The student sat at my Steinway M, while I coached her from my second Steinway 1098 studio upright piano, a 2007 furniture move out  sale purchase. The Fresno Bee listing was flagged by “Fujie,” my faithful friend and piano student who passed on the Steinway 1920 auction piano as well as the little Knightingale. Eventually, she ended up buying a notably resonant, brand new Kawai studio upright at California Piano in Clovis during its close-out sale. (That’s worth another story that should make it to the blog someday soon)

I’ll just sit back now and enjoy the video, reminding myself that the joy of music making is its own reward.

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Scales and Arpeggios with videotaped replay

I often think of piano technique as in the same league as sports. Why not? I practically grew up in the bleachers at Ebbets Field watching the Brooklyn Bums battle their adversaries. And not to forget that I was a tomboy who copied everything my big brother did. I even tried to break the Little League sex barrier but valiantly failed. The American Legion registrar said, “No” to any girl turning up for tryouts regardless of ability.

Baseball was for me a choreography, especially on the field as players fluidly danced through nearly impossible plays, sending base runners unwillingly back to the dugout. A line drive was gloved by a super coordinated shortstop who hurled a ball nearly off balance to the first baseman. He gracefully arched his whole body to retrieve an out of range bullet.

Tennis was no less impressive. Ken Rosewall and Rod Laver, Aussie masters of classic strokes, brought ballet into full bloom on the court. At an exhibition match in Madison Square Garden, they breezed effortlessly through baseline clinchers, overhead smashes, and impossible backhands. Reaching impossible heights, the two champions darted after balls sailing over their heads with the lithe motions of jaguars.

My sports fixation, which played out on baseball fields and tennis courts, never left me, even as I grew up and shifted my interest to music. In fact, my students realized very quickly that not a lesson would go by without my introducing a sports analogy.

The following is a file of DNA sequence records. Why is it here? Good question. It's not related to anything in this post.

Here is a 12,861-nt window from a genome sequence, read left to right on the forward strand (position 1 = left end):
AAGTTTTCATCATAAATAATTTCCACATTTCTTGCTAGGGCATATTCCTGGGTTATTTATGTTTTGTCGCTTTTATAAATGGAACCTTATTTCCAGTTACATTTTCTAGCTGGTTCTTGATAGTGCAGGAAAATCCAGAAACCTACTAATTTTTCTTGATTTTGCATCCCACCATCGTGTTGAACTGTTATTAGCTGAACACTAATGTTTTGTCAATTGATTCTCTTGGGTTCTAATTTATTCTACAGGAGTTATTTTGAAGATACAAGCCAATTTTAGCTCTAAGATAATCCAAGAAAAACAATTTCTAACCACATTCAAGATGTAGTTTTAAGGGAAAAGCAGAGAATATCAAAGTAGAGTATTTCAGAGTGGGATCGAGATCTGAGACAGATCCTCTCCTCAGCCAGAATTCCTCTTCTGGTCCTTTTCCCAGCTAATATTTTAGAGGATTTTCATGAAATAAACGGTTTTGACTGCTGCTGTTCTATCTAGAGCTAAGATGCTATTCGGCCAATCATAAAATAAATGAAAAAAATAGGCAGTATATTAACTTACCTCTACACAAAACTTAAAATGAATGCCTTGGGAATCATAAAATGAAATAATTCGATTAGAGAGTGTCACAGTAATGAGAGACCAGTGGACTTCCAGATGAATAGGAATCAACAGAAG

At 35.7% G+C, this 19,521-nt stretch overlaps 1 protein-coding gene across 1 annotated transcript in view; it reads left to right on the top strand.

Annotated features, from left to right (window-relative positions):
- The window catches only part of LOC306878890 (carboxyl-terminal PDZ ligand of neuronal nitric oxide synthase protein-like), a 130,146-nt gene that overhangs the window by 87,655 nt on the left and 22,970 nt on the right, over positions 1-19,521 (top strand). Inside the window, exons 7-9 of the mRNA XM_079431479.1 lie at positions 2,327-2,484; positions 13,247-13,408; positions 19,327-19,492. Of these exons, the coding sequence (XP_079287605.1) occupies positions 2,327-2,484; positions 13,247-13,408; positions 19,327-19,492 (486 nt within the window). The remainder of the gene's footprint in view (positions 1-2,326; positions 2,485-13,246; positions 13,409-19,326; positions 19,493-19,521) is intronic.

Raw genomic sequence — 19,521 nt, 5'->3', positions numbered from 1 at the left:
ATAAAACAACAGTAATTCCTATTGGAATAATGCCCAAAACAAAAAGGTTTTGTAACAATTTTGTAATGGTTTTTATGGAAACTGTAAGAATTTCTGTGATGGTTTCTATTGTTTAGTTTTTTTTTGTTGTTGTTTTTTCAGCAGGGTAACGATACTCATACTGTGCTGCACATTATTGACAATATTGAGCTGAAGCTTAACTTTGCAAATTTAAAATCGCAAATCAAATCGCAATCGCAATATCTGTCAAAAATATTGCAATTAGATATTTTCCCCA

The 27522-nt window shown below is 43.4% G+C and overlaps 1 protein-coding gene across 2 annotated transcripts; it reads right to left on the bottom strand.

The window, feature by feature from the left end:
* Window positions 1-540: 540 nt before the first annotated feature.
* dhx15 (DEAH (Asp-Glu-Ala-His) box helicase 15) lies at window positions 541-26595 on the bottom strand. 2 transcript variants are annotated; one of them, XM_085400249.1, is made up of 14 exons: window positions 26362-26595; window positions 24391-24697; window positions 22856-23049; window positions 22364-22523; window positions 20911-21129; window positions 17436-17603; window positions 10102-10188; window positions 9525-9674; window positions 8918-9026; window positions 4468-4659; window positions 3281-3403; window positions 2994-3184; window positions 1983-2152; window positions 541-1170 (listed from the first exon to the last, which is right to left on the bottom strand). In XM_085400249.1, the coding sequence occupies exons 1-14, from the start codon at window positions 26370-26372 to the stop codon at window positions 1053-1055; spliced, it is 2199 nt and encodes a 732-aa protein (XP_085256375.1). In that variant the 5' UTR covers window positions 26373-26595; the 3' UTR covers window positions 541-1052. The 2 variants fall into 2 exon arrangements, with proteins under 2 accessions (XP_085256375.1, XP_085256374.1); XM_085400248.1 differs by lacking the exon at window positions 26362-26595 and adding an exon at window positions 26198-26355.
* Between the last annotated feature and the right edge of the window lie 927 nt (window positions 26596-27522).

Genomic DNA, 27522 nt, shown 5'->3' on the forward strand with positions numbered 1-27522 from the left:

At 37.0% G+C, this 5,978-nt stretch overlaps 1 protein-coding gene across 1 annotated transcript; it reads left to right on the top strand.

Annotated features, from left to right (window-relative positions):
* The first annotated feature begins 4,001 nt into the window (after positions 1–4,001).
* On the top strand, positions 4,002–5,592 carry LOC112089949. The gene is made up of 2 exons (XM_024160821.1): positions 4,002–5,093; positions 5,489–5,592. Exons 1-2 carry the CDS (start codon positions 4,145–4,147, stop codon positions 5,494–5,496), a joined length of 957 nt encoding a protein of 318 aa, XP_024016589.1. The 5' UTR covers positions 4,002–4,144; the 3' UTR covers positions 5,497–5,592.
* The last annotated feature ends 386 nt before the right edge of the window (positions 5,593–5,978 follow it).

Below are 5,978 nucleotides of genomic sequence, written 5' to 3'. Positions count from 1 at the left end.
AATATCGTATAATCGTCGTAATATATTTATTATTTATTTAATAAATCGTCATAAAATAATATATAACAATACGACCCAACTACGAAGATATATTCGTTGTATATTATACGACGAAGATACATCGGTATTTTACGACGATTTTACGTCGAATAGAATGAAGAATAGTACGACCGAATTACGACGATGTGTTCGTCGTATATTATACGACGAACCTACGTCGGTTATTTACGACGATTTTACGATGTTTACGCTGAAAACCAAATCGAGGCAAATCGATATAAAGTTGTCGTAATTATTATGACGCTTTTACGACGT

Mark, an adult student, who towered above me at six feet five inches, was on the pro tennis circuit before he had settled down to a law career at the US Attorney’s Office. Normally, we’d spend the first twenty minutes of our session working on scales and arpeggios, covering the span of the entire keyboard, likening it to tennis turf—grass, of course.

We focused on deep breathing, relaxation techniques including mental imagery, surrendering to the moment, letting muscles loose, dropping shoulders, and letting the hands shape themselves into naturally contoured curves. Our goal was to be in the zone, sealed off from the stress and strain of busy, bustling work environments. We were immersed in the here and now accepting ourselves without the burden of judgment.

Inevitably, some of my tennis and baseball metaphors would crop up when least expected.

Wolfgang, a 12 year old student, who was an ace pitcher for his middle school baseball team, fully understood the follow through motion a pitcher needed. It was also part and parcel of the technique that applied directly to the piano. When I demonstrated a wind up to the pitch, he raised his eyebrows. What was the piano teacher attempting to do? Invade the baseball diamond?

Wolfgang knew that without a flexible wrist, the pitcher would be dead on the mound. For a pianist, a stiff wrist spelled a harsh key attack, and a good chance of injury.

The best application of these sports inspired physical principles, was in the arena of scales and arpeggios. Rather than consider them pedantic exercises, I viewed these preliminaries as a way to get “connected” to the instrument. The concept brought a constellation of ideas like dead weight gravity, feeling centered, having hanging arms like a marionette.

“Puppet strings” had always been the best auto suggestion for my students. It caused them to relax, sending tension and worries to the recycle bin.

In the video attached to this writing, I’d demonstrated my personal approach to practicing scales and arpeggios, hoping that the image of a piano teacher’s fingers dancing across the keys would inspire some form of modeling .

If nothing else, the videotaped replay of the arpeggios in slow motion without audio would offer music teachers an additional instructional tool. They might also consider revisiting the piece, “Take Me Out to the Ballgame,” as the springboard for a trip to the park. Since we had the SF Giants Triple A farm team here in Fresno, (The “Grizzlies”) it was a no brainer to reserve a seat and grab a hot dog once the new season began.

Piano Technique related videos: My Tutorials